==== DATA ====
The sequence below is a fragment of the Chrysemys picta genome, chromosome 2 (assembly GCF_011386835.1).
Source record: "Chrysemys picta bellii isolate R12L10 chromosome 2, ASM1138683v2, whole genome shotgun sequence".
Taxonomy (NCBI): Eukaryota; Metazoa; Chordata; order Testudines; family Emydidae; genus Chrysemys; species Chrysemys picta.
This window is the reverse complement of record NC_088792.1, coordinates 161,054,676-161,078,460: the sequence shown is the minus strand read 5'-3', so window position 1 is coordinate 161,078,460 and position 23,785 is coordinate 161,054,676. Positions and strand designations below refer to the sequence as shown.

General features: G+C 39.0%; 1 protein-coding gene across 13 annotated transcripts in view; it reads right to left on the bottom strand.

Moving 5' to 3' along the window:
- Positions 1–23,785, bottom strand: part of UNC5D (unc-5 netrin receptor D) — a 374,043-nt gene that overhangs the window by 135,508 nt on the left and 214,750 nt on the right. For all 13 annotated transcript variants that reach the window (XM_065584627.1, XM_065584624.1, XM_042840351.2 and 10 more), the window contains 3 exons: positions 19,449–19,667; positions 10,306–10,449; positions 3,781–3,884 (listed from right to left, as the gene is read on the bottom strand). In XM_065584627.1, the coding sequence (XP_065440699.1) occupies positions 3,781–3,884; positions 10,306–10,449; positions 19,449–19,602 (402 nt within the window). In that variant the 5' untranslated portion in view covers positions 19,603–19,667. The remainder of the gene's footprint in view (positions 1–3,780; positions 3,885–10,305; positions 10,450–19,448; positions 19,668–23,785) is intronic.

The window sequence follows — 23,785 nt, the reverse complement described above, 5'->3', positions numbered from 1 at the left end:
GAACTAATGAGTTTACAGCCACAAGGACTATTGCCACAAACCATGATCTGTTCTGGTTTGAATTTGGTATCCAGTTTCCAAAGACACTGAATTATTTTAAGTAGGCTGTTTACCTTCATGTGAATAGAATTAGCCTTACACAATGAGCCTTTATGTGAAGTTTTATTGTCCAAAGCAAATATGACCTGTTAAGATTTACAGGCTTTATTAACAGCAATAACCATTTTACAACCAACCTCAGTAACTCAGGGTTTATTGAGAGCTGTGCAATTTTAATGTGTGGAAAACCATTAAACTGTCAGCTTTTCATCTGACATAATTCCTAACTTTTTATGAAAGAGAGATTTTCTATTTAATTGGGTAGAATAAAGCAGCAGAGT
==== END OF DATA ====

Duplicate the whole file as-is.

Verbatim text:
The sequence below is a fragment of the Chrysemys picta genome, chromosome 2 (assembly GCF_011386835.1).
Source record: "Chrysemys picta bellii isolate R12L10 chromosome 2, ASM1138683v2, whole genome shotgun sequence".
Taxonomy (NCBI): Eukaryota; Metazoa; Chordata; order Testudines; family Emydidae; genus Chrysemys; species Chrysemys picta.
This window is the reverse complement of record NC_088792.1, coordinates 161,054,676-161,078,460: the sequence shown is the minus strand read 5'-3', so window position 1 is coordinate 161,078,460 and position 23,785 is coordinate 161,054,676. Positions and strand designations below refer to the sequence as shown.

General features: G+C 39.0%; 1 protein-coding gene across 13 annotated transcripts in view; it reads right to left on the bottom strand.

Moving 5' to 3' along the window:
- Positions 1–23,785, bottom strand: part of UNC5D (unc-5 netrin receptor D) — a 374,043-nt gene that overhangs the window by 135,508 nt on the left and 214,750 nt on the right. For all 13 annotated transcript variants that reach the window (XM_065584627.1, XM_065584624.1, XM_042840351.2 and 10 more), the window contains 3 exons: positions 19,449–19,667; positions 10,306–10,449; positions 3,781–3,884 (listed from right to left, as the gene is read on the bottom strand). In XM_065584627.1, the coding sequence (XP_065440699.1) occupies positions 3,781–3,884; positions 10,306–10,449; positions 19,449–19,602 (402 nt within the window). In that variant the 5' untranslated portion in view covers positions 19,603–19,667. The remainder of the gene's footprint in view (positions 1–3,780; positions 3,885–10,305; positions 10,450–19,448; positions 19,668–23,785) is intronic.

The window sequence follows — 23,785 nt, the reverse complement described above, 5'->3', positions numbered from 1 at the left end:
GAACTAATGAGTTTACAGCCACAAGGACTATTGCCACAAACCATGATCTGTTCTGGTTTGAATTTGGTATCCAGTTTCCAAAGACACTGAATTATTTTAAGTAGGCTGTTTACCTTCATGTGAATAGAATTAGCCTTACACAATGAGCCTTTATGTGAAGTTTTATTGTCCAAAGCAAATATGACCTGTTAAGATTTACAGGCTTTATTAACAGCAATAACCATTTTACAACCAACCTCAGTAACTCAGGGTTTATTGAGAGCTGTGCAATTTTAATGTGTGGAAAACCATTAAACTGTCAGCTTTTCATCTGACATAATTCCTAACTTTTTATGAAAGAGAGATTTTCTATTTAATTGGGTAGAATAAAGCAGCAGAGT